The Torah describes shemitah as a “shabbos of rest” (Vayikra 24:4). Yovel, which is the climax of seven “shabbosos of rest” can certainly be referred to as the ultimate shabbos. Physically it is a time when the earth rests. Personally, is the time that one prepares to rest in the eternal world. Ideally, we need two shabbosim. Perhaps this is why the Torah says that the ideal number of years of human existence is one hundred and twenty. This number allows for exactly two yovels after reaching full adulthood.

There is a dispute among the authorities if it is proper for one to celebrate a birthday. Chazal teach us that with regard to the counting yovel cycle there is a mitzvah for the beis din to count each year of the yovel cycle just as we count each day between peshach and shavuos. We may suggest that the celebration of a birthday is a fulfillment of the personal counting of yovel. Just as beis din has a mitzvah to count each year of the land yovel, likewise we fulfill this concept with regard to our personal yovel by celebrating a birthday and focusing on the fact that the past year as well as the next is counted in preparation for our ultimate return.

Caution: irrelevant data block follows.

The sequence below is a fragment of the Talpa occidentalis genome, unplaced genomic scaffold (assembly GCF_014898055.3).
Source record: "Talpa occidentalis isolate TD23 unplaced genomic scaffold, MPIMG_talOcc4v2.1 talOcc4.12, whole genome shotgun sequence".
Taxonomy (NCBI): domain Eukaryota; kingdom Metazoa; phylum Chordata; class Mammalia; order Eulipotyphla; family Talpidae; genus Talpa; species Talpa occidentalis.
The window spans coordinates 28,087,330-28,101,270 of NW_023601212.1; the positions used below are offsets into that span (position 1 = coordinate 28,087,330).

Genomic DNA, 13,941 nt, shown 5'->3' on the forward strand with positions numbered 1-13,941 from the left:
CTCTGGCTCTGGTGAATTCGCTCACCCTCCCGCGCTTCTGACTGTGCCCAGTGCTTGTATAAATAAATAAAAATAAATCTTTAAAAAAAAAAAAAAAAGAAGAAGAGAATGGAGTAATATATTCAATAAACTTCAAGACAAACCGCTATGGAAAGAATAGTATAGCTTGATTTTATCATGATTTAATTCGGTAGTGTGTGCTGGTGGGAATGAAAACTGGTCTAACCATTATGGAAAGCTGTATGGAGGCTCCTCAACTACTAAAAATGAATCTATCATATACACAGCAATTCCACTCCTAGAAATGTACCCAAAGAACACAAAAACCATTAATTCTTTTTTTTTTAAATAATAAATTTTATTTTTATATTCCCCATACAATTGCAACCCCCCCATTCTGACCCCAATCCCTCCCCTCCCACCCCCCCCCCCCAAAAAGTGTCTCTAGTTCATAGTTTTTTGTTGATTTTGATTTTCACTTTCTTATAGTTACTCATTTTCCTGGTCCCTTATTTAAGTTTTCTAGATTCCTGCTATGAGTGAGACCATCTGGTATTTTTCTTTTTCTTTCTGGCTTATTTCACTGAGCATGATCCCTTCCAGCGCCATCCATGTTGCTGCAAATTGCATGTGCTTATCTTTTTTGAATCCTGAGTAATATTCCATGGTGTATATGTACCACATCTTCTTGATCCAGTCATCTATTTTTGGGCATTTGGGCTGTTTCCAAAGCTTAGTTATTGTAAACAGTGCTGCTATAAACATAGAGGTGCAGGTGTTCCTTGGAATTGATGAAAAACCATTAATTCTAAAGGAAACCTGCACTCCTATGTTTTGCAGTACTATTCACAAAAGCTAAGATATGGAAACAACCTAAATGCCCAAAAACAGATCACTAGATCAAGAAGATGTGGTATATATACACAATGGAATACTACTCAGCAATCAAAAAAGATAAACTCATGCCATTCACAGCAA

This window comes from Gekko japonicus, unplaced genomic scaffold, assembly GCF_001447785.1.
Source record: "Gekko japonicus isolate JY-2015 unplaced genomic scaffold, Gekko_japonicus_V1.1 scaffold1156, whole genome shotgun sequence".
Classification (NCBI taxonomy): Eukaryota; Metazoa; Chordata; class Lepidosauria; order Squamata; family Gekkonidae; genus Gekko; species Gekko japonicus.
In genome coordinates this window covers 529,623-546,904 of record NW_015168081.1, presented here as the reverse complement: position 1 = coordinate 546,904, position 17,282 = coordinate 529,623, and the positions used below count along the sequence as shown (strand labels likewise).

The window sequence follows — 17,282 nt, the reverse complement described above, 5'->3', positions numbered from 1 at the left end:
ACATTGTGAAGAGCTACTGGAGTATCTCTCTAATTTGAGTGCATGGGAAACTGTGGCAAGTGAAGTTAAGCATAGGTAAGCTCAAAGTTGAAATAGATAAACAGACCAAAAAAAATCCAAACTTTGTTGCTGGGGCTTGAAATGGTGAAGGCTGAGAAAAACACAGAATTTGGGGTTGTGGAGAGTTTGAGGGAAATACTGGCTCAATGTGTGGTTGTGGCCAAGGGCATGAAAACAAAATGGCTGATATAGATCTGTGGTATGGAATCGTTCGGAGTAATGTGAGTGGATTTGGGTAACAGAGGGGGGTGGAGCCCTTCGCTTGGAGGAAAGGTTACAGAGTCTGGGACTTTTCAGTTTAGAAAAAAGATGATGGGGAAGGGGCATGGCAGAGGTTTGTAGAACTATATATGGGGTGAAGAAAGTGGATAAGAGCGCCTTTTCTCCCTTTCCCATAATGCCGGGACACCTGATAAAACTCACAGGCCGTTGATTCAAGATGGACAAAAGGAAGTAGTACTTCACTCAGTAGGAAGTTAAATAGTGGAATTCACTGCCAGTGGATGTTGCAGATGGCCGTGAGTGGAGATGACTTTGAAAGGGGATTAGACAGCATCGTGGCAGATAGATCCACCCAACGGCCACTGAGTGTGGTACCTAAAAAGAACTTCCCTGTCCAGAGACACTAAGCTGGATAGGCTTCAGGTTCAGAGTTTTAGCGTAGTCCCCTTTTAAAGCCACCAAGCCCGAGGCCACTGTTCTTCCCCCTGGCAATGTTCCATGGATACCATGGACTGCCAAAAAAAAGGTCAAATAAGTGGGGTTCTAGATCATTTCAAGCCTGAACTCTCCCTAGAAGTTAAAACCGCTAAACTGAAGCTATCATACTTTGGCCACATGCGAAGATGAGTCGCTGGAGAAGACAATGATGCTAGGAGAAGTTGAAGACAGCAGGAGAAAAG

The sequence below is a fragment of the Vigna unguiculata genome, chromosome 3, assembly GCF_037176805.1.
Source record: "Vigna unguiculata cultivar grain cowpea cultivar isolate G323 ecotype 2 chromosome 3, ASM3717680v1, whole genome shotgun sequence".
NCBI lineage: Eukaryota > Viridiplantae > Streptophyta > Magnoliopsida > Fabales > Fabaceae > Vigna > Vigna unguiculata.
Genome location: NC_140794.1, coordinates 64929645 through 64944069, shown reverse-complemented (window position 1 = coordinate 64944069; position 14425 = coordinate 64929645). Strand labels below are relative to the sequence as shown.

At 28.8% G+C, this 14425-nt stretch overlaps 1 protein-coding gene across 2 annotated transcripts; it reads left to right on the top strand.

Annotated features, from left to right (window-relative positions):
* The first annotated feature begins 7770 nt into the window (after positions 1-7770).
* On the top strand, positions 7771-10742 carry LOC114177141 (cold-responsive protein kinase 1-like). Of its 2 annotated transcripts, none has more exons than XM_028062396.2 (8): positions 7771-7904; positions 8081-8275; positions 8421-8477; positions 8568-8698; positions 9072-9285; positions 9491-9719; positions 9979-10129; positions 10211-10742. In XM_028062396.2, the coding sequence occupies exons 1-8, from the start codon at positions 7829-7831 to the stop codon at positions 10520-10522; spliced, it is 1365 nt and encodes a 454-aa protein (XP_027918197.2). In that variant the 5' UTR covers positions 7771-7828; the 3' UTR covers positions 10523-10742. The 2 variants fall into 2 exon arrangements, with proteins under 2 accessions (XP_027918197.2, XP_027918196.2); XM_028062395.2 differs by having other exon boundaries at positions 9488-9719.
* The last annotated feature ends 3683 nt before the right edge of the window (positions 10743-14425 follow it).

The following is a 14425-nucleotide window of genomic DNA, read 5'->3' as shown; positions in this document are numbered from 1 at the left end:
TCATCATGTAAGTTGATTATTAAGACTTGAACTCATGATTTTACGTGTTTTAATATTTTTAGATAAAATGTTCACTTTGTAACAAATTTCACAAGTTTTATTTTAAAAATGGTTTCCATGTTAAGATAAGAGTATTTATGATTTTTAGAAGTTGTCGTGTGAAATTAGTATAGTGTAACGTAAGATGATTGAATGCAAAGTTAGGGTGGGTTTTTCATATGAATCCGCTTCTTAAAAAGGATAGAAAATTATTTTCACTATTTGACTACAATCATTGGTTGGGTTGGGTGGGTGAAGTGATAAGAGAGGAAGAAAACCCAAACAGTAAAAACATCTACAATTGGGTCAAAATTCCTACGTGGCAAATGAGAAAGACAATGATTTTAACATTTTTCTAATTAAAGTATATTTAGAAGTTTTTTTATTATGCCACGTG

The commentators teach us that the blowing of the shofar is symbolic of the creation of man. Hashem created man by blowing breath into his nostrils. The Targum explains us that the uniqueness of man lies in his ability to speak. We reenact man’s creation by blowing breath into an object that produces sound. The blowing of the breath corresponds to Hashem’s blowing and the sound that is produced corresponds to man who has the power of speech. Rosh Hashanah is the anniversary of man’s creation; it is therefore appropriate that we reenact mans creation with the blowing of the shofar. However, do we blow shofar at the onset of yovel? Also, the literal translation of yovel is horn. Why is the concept of yovel capsulated in a word which carries the connotation of blowing a horn?

Perhaps, the answer is that Yovel is the day when we acknowledge that the world will one day exist without our presence. We recognize that we are only here temporarily, and that we live our lives in preparation for the ultimate return. Yovel is the day when we commemorate the complete fulfillment of human life not just its beginning. It is thus very appropriate that the shofar is blown and that its name is synonymous with this concept.

May we merit to hear the shofar of our second yovel.

 


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Efraim Levine 5761/2001